Beautiful RVA: Community Collaboration for Collective Impact
Beautiful RVA — Setting the Stage for Growth
One way the Richmond Region is approaching sustainable change is by working collaboratively for greater, collective impact. From food policy, to transportation, to healthy lifestyles, to workspaces, to poverty and to early childhood education, we can see collaboration isn’t a new thing for our region. We even have a regional collaborative created to bring nine area jurisdictions together around community priorities to make a better Richmond Region. Collaborations are fueling impact in our region. Now Beautiful RVA’s Ginter Urban Gardeners adds one more worthy program to the list.
Collaboration isn’t by accident or by coincidence. Organizations and their individuals see a need for it and respond by synergizing efforts in support of a common goal. Just as plants, birds, insects and rivers are part of our environment, so are our organizations, our government agencies and our businesses. Community initiatives that are in harmony with our eco-system and support present and future generations are the foundations for sustainable change. What possibilities exist when we collaborate to improve our shared public landscapes through urban greening projects?
Beautiful RVA arose because of a community-expressed desire to bring together organizations, government entities and individuals for the deliberate purpose of increasing local capacity to accomplish urban greening project in Richmond. In order for collaborations to be successful, they must have a common goal, consistent communication, shared projects and successes and the support of “backbone” organizations.
In collaborations, every organization doesn’t do the same thing; each organization supports a bigger vision of collective impact by contributing what it does best. For the Beautiful RVA collaborative social movement, success is improving the quality of life in greater Richmond through public horticulture, urban greening and beautiful place-making initiatives. The Richmond Garden Trail and the botanical makeovers of Broad Street and the Canal Walk are examples of collaborative partnerships for a greener, healthier, and certainly more aesthetically appealing RVA.
Underway since January 2013, Beautiful RVA delivers a twice-monthly e-mail digest of newsworthy greening initiatives, calls to action, appeals for volunteer services and invitations to offer citizen input on strategic public and private greening projects. If you want to learn more, you can easily subscribe to The Ripple Recap, which reaches over 300 subscribers throughout the Richmond Region and beyond.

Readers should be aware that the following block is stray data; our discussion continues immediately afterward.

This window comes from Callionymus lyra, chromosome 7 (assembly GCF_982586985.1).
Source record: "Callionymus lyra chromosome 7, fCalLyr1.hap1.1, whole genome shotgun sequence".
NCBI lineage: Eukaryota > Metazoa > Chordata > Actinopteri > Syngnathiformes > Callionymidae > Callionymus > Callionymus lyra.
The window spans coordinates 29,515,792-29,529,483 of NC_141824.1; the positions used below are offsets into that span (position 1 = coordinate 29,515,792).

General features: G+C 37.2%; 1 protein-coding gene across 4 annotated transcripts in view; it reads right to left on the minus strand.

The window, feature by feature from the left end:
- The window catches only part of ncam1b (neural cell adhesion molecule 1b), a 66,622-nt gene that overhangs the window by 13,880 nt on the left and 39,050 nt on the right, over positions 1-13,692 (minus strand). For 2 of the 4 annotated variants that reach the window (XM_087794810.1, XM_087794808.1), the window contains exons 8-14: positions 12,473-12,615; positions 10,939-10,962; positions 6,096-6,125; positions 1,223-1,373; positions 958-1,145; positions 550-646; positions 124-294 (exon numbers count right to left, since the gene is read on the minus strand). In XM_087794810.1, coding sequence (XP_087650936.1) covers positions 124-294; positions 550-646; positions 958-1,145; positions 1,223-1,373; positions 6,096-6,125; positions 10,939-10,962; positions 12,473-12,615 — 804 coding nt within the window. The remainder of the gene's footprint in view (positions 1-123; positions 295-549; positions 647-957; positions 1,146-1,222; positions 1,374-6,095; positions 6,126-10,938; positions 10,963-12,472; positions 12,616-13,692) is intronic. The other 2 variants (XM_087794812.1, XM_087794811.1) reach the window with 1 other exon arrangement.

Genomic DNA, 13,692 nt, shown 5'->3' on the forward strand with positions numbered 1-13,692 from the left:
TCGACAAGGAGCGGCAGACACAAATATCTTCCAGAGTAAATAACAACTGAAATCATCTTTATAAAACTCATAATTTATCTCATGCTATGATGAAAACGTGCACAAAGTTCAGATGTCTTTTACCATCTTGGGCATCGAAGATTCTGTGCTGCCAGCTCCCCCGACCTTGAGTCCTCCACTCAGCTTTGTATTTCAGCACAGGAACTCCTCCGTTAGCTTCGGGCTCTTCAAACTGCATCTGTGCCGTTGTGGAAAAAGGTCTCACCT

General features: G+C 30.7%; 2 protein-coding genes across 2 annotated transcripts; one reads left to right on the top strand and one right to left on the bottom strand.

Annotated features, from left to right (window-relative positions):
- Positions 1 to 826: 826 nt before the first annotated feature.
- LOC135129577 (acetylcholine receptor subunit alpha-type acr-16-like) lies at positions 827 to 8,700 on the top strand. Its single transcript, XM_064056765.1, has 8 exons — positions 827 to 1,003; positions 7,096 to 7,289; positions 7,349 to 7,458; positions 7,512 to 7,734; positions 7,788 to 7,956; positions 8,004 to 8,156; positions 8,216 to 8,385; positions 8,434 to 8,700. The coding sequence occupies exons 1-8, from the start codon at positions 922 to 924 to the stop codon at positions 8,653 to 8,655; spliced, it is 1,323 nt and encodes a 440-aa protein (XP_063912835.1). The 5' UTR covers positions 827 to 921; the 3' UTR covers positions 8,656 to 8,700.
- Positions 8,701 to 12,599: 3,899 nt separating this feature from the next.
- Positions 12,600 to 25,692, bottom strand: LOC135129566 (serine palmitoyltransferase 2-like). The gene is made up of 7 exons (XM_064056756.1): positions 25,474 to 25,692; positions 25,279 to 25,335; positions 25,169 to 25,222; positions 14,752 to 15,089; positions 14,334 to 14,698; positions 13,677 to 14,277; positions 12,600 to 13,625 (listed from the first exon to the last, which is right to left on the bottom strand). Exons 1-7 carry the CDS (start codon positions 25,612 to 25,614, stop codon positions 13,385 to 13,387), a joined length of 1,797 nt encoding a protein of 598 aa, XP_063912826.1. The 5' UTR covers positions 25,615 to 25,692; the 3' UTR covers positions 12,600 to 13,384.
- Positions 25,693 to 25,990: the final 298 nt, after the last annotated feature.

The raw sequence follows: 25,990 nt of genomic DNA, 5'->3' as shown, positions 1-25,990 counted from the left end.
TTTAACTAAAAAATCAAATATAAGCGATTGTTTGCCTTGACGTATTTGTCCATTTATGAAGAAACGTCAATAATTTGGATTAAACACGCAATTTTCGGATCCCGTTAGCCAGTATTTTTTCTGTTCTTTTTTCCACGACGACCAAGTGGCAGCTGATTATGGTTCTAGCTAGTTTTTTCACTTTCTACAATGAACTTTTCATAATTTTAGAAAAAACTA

The Community Greening Toolkit and the Ginter Urban Gardener training program are two Beautiful RVA projects funded by The Community Foundation. To help build an “enabling environment” for community-directed urban greening projects, the Community Greening Toolkit is an online repository of resources that citizens can use to help design, budget and plan beautification projects throughout the city.
Ginter Urban Gardeners
The Ginter Urban Gardener training not only teaches citizens how to garden, but also how to lead large-scale projects and coordinate volunteers. Most importantly, the training serves as personal development for citizens to learn how to work with the community, not for it. Trainees will envision projects and learn how to develop and maintain them. Lastly, graduates of the Ginter Urban Gardener training will have the opportunity to submit proposals to have Beautiful RVA fund their urban greening and beautification projects projects in their communities. Beautiful RVA is now accepting applications for the first cohort of Ginter Urban Gardener trainees (through November 30, 2016).
Collaborative efforts require stewardship. Someone has to take the lead. Many a collaborative effort or community initiative is launched, but those that take root and are sustainable are often nurtured with organizational time and resources. Lewis Ginter Botanical Garden is serving as a “backbone” institution in a shared leadership model that supports the Garden’s 2016 strategic plan to “expand the garden beyond its walls” and it’s desire to make sustainable collective impact in the Richmond region.
As a native Richmonder, I have seen many collaborations that have taken a top-down approach to change in our communities. One of the things I appreciate most about Beautiful RVA is its shared, collaborative focus on people, plants, places and process, all for the greater good — to create a more beautiful and more resilient community, where everyone may participate and we all enjoy the benefits.
We can’t wait to tell you more about the work that Beautiful RVA is doing and feature projects from our first cohort of Ginter Urban Gardeners. Look for more blog posts on the topic in the coming months.